People heading out on Northwoods lakes and streams are likely not finding wild rice in abundance this season.
DNR wetland habitat specialist Jason Fleener says for the second year in a row, the wild rice crop is well below average...
"....last year was notably a poor season and this year is no different. In the Northwest(part of the state) in the Polk-Burnett-Washburn counties region wild rice is fairing a little bit better, but generally in the Northeast(part of the state) we're seeing some pretty poor crops this year...."
Fleener says our wet spring hurt the crop....
"....overall what we saw were some pretty heavy rainfall events early in the growing season and that really impacts rice growth. Where we are seeing high waters where we're seeing very sparse or no rice at all..."
Fleener says in general rice is maturing later than usual on most lakes so harvesting later is better to ensure more rice falling into the lakes as seed and better rice for eating.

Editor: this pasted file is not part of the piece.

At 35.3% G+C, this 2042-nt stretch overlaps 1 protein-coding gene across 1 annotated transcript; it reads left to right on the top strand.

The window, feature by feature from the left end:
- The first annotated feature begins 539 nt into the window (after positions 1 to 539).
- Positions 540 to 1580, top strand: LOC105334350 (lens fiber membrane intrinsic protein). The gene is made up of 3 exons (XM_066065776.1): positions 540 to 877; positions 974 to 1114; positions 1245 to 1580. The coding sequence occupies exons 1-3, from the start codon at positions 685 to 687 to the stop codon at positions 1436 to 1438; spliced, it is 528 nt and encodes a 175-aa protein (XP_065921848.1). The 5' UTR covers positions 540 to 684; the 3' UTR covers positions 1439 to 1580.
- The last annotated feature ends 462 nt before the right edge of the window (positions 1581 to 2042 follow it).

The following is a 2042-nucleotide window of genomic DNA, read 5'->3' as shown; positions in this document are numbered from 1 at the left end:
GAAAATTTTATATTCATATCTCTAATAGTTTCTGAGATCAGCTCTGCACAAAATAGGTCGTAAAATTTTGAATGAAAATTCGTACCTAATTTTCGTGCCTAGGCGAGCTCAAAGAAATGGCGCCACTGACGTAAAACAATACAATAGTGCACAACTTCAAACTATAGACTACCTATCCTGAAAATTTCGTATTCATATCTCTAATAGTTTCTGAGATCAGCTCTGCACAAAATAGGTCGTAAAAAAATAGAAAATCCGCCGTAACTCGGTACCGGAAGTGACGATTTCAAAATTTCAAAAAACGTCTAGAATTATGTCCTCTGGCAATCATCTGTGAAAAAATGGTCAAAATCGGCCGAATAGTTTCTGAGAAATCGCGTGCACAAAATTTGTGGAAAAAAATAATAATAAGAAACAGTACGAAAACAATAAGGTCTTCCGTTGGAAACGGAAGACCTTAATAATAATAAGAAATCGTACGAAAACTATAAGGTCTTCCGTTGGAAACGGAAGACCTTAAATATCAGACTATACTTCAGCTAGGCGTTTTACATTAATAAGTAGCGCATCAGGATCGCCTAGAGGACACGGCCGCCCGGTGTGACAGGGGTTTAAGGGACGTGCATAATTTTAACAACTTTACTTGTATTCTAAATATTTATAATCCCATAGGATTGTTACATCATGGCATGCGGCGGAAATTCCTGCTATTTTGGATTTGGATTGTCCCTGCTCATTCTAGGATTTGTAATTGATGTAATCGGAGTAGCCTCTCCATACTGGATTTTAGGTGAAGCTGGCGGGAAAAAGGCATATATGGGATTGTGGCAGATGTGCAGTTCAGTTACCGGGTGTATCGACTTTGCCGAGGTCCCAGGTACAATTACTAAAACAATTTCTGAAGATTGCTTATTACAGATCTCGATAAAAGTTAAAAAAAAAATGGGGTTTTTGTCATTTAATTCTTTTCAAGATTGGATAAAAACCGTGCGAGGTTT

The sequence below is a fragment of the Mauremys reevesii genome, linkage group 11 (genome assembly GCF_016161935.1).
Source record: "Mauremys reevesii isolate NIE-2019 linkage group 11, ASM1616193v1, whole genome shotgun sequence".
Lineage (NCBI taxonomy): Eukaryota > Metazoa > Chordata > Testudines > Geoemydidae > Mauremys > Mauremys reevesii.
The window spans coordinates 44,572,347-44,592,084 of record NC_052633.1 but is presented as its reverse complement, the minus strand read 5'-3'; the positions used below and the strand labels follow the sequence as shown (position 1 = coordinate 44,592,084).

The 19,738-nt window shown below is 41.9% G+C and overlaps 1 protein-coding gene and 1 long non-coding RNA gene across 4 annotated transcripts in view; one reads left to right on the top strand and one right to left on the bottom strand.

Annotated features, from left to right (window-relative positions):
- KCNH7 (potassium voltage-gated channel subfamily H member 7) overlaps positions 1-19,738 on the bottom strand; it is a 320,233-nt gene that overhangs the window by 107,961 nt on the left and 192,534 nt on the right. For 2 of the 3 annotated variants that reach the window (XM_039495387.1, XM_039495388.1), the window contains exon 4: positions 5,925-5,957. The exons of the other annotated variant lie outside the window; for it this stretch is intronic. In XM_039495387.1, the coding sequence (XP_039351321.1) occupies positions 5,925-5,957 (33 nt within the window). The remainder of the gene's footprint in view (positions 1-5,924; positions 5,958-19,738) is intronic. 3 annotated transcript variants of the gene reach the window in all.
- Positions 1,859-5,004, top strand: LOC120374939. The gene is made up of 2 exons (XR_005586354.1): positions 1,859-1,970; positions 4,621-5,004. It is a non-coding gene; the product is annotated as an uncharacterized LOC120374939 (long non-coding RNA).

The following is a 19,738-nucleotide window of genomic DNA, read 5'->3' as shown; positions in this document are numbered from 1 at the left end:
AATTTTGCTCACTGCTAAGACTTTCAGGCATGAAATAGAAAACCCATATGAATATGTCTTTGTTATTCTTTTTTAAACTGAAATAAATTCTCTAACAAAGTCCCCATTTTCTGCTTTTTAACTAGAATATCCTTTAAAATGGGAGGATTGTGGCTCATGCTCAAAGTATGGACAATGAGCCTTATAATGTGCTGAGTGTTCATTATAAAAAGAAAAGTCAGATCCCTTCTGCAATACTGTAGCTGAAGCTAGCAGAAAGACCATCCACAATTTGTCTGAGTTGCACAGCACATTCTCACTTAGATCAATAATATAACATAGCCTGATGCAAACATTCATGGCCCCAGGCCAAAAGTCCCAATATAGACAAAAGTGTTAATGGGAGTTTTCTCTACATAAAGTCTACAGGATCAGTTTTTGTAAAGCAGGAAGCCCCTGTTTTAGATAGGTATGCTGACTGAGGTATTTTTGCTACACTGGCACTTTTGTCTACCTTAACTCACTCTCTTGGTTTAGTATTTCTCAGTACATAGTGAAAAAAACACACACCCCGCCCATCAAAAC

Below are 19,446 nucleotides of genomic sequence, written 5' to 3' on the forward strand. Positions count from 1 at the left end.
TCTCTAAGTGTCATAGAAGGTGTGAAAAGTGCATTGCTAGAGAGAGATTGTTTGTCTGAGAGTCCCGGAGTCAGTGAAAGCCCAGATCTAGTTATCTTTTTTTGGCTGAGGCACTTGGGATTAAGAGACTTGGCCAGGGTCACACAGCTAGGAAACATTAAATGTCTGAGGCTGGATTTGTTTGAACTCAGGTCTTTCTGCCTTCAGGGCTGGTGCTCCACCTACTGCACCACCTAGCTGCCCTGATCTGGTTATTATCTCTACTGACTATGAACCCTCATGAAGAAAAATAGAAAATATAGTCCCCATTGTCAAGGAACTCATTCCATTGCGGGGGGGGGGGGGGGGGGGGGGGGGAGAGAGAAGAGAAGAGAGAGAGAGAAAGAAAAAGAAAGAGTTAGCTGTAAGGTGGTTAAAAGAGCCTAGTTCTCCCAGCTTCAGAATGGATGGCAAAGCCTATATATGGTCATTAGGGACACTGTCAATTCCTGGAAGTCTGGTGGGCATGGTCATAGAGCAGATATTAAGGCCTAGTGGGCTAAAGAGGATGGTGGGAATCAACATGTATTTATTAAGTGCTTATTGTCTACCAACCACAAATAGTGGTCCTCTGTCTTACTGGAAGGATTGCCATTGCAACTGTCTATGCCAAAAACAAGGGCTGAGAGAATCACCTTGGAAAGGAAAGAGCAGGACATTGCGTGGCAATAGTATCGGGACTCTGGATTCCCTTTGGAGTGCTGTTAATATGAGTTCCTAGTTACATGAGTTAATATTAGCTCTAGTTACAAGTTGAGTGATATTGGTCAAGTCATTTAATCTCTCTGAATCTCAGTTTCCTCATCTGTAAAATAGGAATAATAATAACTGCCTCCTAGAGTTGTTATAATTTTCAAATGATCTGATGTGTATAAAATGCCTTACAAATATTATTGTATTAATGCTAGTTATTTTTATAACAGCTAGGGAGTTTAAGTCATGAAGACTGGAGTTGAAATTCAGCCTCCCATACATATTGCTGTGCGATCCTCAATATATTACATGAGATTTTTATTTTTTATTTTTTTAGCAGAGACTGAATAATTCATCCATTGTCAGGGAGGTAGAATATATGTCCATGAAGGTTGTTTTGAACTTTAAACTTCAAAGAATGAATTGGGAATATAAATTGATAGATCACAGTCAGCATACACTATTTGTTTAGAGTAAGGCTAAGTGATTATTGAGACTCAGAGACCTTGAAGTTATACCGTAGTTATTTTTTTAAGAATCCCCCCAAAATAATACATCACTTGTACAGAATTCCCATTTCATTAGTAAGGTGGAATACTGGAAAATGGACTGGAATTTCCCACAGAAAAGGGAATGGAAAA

One twist in the law is while rice in lakes is covered under the Public Trust Doctrine and open to the public, rice grown along rivers and flowages could be on private property and permission would be needed to harvest.
Harvest regulations are different whether the water body is within the Chippewa Indian Ceded Territories in off-reservation areas.
A comprehensive look at wild ricing in Wisconsin is available at the Great Lakes Indian Fish and Wildlife Commission's web page "Off-Reservation Wild Rice Management".
The DNR also has a web page on wild rice at it's website and using the search box feature.